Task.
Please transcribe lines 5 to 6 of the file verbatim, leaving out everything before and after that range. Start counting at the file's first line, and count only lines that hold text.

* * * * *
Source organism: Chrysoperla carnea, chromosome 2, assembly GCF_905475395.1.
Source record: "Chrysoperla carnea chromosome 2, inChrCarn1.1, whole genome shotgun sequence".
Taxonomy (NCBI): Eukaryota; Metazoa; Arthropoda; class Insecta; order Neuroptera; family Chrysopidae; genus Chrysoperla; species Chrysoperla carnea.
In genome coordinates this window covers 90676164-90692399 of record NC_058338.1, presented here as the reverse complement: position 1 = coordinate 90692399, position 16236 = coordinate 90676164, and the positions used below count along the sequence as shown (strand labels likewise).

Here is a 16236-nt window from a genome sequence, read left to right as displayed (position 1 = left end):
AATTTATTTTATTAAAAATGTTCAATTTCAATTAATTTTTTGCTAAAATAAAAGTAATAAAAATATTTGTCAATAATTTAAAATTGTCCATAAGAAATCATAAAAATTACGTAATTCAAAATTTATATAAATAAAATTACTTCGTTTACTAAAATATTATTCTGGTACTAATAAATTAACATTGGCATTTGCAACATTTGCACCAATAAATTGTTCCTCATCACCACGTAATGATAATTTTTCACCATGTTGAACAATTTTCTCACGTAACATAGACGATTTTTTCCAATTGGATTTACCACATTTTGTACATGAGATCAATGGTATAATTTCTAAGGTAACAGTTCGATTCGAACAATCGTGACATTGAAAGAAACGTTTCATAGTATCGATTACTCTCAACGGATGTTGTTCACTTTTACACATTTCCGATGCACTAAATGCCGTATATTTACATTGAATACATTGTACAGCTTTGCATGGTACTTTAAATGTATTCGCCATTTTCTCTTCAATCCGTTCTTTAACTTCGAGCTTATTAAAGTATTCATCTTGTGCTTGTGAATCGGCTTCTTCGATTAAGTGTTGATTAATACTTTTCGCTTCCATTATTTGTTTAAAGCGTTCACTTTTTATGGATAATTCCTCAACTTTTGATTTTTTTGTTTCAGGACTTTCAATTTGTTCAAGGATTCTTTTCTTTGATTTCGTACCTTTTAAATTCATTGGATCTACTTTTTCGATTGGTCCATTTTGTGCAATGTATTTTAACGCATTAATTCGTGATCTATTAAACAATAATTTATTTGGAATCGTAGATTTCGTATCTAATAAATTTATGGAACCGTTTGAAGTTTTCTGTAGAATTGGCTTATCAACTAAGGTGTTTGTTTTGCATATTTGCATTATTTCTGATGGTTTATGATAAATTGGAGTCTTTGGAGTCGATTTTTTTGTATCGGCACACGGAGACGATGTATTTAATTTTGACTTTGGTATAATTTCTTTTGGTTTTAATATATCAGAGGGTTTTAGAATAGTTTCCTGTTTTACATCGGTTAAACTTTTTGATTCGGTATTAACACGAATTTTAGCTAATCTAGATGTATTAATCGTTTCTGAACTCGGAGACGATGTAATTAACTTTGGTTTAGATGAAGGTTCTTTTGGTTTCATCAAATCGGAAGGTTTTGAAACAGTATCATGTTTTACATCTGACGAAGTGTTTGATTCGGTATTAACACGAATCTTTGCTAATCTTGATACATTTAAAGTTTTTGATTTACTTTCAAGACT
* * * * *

Here is a 16236-nt window from a genome sequence, read left to right as displayed (position 1 = left end):
AATTTATTTTATTAAAAATGTTCAATTTCAATTAATTTTTTGCTAAAATAAAAGTAATAAAAATATTTGTCAATAATTTAAAATTGTCCATAAGAAATCATAAAAATTACGTAATTCAAAATTTATATAAATAAAATTACTTCGTTTACTAAAATATTATTCTGGTACTAATAAATTAACATTGGCATTTGCAACATTTGCACCAATAAATTGTTCCTCATCACCACGTAATGATAATTTTTCACCATGTTGAACAATTTTCTCACGTAACATAGACGATTTTTTCCAATTGGATTTACCACATTTTGTACATGAGATCAATGGTATAATTTCTAAGGTAACAGTTCGATTCGAACAATCGTGACATTGAAAGAAACGTTTCATAGTATCGATTACTCTCAACGGATGTTGTTCACTTTTACACATTTCCGATGCACTAAATGCCGTATATTTACATTGAATACATTGTACAGCTTTGCATGGTACTTTAAATGTATTCGCCATTTTCTCTTCAATCCGTTCTTTAACTTCGAGCTTATTAAAGTATTCATCTTGTGCTTGTGAATCGGCTTCTTCGATTAAGTGTTGATTAATACTTTTCGCTTCCATTATTTGTTTAAAGCGTTCACTTTTTATGGATAATTCCTCAACTTTTGATTTTTTTGTTTCAGGACTTTCAATTTGTTCAAGGATTCTTTTCTTTGATTTCGTACCTTTTAAATTCATTGGATCTACTTTTTCGATTGGTCCATTTTGTGCAATGTATTTTAACGCATTAATTCGTGATCTATTAAACAATAATTTATTTGGAATCGTAGATTTCGTATCTAATAAATTTATGGAACCGTTTGAAGTTTTCTGTAGAATTGGCTTATCAACTAAGGTGTTTGTTTTGCATATTTGCATTATTTCTGATGGTTTATGATAAATTGGAGTCTTTGGAGTCGATTTTTTTGTATCGGCACACGGAGACGATGTATTTAATTTTGACTTTGGTATAATTTCTTTTGGTTTTAATATATCAGAGGGTTTTAGAATAGTTTCCTGTTTTACATCGGTTAAACTTTTTGATTCGGTATTAACACGAATTTTAGCTAATCTAGATGTATTAATCGTTTCTGAACTCGGAGACGATGTAATTAACTTTGGTTTAGATGAAGGTTCTTTTGGTTTCATCAAATCGGAAGGTTTTGAAACAGTATCATGTTTTACATCTGACGAAGTGTTTGATTCGGTATTAACACGAATCTTTGCTAATCTTGATACATTTAAAGTTTTTGATTTACTTTCAAGACT